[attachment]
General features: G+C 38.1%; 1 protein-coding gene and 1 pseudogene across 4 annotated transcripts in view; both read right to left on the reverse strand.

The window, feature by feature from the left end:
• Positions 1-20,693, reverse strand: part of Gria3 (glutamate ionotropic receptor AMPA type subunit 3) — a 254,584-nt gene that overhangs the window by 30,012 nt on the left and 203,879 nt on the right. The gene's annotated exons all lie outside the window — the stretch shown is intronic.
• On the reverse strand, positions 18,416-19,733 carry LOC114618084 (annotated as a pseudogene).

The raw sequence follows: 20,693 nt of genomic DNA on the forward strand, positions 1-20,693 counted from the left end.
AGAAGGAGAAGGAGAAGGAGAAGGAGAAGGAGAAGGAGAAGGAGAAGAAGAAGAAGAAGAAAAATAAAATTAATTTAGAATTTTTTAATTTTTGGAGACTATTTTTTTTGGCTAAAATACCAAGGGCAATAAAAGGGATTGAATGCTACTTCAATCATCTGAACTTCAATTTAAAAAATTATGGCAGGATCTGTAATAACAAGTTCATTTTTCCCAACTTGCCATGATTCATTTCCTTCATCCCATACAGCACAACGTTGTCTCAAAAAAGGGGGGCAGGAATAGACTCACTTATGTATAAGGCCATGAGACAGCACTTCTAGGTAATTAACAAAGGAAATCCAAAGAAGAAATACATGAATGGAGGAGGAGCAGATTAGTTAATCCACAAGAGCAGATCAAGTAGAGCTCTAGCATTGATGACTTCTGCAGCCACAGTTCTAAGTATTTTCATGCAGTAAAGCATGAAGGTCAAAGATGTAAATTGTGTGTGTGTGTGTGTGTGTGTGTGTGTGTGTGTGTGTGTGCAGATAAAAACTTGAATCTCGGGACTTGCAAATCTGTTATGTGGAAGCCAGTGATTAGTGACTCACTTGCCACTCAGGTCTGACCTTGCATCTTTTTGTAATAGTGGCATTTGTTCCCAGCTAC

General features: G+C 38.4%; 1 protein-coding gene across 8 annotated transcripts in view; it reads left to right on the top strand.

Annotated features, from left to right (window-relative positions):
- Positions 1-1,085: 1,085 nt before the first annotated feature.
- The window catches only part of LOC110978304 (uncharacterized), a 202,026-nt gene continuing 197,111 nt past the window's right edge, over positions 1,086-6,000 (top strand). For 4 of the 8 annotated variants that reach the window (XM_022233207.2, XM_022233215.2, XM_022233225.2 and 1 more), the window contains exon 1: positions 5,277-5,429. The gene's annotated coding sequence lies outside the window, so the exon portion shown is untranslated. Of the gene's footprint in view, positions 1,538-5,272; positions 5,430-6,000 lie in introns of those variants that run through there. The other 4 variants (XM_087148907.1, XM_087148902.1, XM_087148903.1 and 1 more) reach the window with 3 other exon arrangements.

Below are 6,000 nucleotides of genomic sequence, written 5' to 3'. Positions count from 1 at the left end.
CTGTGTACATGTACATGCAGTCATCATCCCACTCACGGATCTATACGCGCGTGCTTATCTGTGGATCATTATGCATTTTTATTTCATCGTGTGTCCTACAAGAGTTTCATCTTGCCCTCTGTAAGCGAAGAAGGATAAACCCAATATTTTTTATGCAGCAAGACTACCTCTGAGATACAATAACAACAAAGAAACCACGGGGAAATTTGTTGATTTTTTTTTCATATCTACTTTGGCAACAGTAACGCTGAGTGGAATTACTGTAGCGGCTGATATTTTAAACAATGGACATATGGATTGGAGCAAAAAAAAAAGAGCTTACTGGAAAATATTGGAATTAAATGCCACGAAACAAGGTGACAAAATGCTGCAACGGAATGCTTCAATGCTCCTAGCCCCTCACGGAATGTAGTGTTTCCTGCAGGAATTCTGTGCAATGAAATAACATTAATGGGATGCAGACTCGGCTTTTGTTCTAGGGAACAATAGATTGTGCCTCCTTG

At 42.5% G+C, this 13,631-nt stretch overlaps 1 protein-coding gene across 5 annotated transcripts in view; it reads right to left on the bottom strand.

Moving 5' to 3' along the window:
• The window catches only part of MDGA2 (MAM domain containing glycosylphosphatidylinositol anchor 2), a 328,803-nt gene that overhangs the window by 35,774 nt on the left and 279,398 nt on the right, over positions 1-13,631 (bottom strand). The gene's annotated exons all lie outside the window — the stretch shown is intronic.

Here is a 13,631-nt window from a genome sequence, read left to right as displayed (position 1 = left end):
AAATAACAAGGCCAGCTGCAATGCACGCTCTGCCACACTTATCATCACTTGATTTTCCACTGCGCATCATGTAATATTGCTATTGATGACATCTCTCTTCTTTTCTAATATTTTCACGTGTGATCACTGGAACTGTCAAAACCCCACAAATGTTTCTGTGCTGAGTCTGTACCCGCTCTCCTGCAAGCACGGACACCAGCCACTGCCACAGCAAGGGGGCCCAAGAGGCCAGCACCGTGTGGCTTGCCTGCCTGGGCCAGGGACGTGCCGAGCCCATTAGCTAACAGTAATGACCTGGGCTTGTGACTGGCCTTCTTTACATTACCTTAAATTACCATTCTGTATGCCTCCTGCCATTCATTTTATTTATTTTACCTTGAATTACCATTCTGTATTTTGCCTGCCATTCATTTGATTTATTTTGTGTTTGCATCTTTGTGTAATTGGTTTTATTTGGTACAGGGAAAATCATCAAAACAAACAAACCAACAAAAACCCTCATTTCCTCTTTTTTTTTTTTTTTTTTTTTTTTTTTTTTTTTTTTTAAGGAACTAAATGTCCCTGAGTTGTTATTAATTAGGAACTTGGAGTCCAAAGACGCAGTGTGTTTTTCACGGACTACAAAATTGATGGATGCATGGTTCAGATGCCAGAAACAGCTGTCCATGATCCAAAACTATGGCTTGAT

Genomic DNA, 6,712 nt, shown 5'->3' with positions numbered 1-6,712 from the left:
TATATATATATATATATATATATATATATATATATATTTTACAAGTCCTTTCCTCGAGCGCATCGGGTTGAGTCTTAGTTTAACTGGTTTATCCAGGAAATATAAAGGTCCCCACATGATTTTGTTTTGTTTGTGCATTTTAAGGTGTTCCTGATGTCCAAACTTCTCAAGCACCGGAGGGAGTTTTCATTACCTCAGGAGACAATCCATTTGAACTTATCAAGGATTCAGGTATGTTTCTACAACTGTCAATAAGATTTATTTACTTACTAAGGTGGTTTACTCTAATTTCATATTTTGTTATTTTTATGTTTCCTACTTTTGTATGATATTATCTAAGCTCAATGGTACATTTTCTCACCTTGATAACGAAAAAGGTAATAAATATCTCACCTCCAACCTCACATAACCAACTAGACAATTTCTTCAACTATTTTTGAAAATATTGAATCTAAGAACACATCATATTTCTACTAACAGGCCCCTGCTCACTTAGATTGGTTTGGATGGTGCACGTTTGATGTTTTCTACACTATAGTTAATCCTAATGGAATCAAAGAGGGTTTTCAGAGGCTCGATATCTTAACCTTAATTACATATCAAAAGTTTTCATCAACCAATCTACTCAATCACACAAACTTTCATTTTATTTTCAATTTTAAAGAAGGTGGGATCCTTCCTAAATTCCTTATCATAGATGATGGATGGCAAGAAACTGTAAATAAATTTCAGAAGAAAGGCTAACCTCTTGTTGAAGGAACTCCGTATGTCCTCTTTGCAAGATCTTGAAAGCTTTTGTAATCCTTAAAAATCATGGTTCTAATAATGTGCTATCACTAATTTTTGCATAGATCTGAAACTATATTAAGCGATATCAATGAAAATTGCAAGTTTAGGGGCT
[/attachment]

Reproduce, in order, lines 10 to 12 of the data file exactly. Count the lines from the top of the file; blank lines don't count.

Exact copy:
- The window catches only part of LOC110978304 (uncharacterized), a 202,026-nt gene continuing 197,111 nt past the window's right edge, over positions 1,086-6,000 (top strand). For 4 of the 8 annotated variants that reach the window (XM_022233207.2, XM_022233215.2, XM_022233225.2 and 1 more), the window contains exon 1: positions 5,277-5,429. The gene's annotated coding sequence lies outside the window, so the exon portion shown is untranslated. Of the gene's footprint in view, positions 1,538-5,272; positions 5,430-6,000 lie in introns of those variants that run through there. The other 4 variants (XM_087148907.1, XM_087148902.1, XM_087148903.1 and 1 more) reach the window with 3 other exon arrangements.

Below are 6,000 nucleotides of genomic sequence, written 5' to 3'. Positions count from 1 at the left end.
CTGTGTACATGTACATGCAGTCATCATCCCACTCACGGATCTATACGCGCGTGCTTATCTGTGGATCATTATGCATTTTTATTTCATCGTGTGTCCTACAAGAGTTTCATCTTGCCCTCTGTAAGCGAAGAAGGATAAACCCAATATTTTTTATGCAGCAAGACTACCTCTGAGATACAATAACAACAAAGAAACCACGGGGAAATTTGTTGATTTTTTTTTCATATCTACTTTGGCAACAGTAACGCTGAGTGGAATTACTGTAGCGGCTGATATTTTAAACAATGGACATATGGATTGGAGCAAAAAAAAAAGAGCTTACTGGAAAATATTGGAATTAAATGCCACGAAACAAGGTGACAAAATGCTGCAACGGAATGCTTCAATGCTCCTAGCCCCTCACGGAATGTAGTGTTTCCTGCAGGAATTCTGTGCAATGAAATAACATTAATGGGATGCAGACTCGGCTTTTGTTCTAGGGAACAATAGATTGTGCCTCCTTG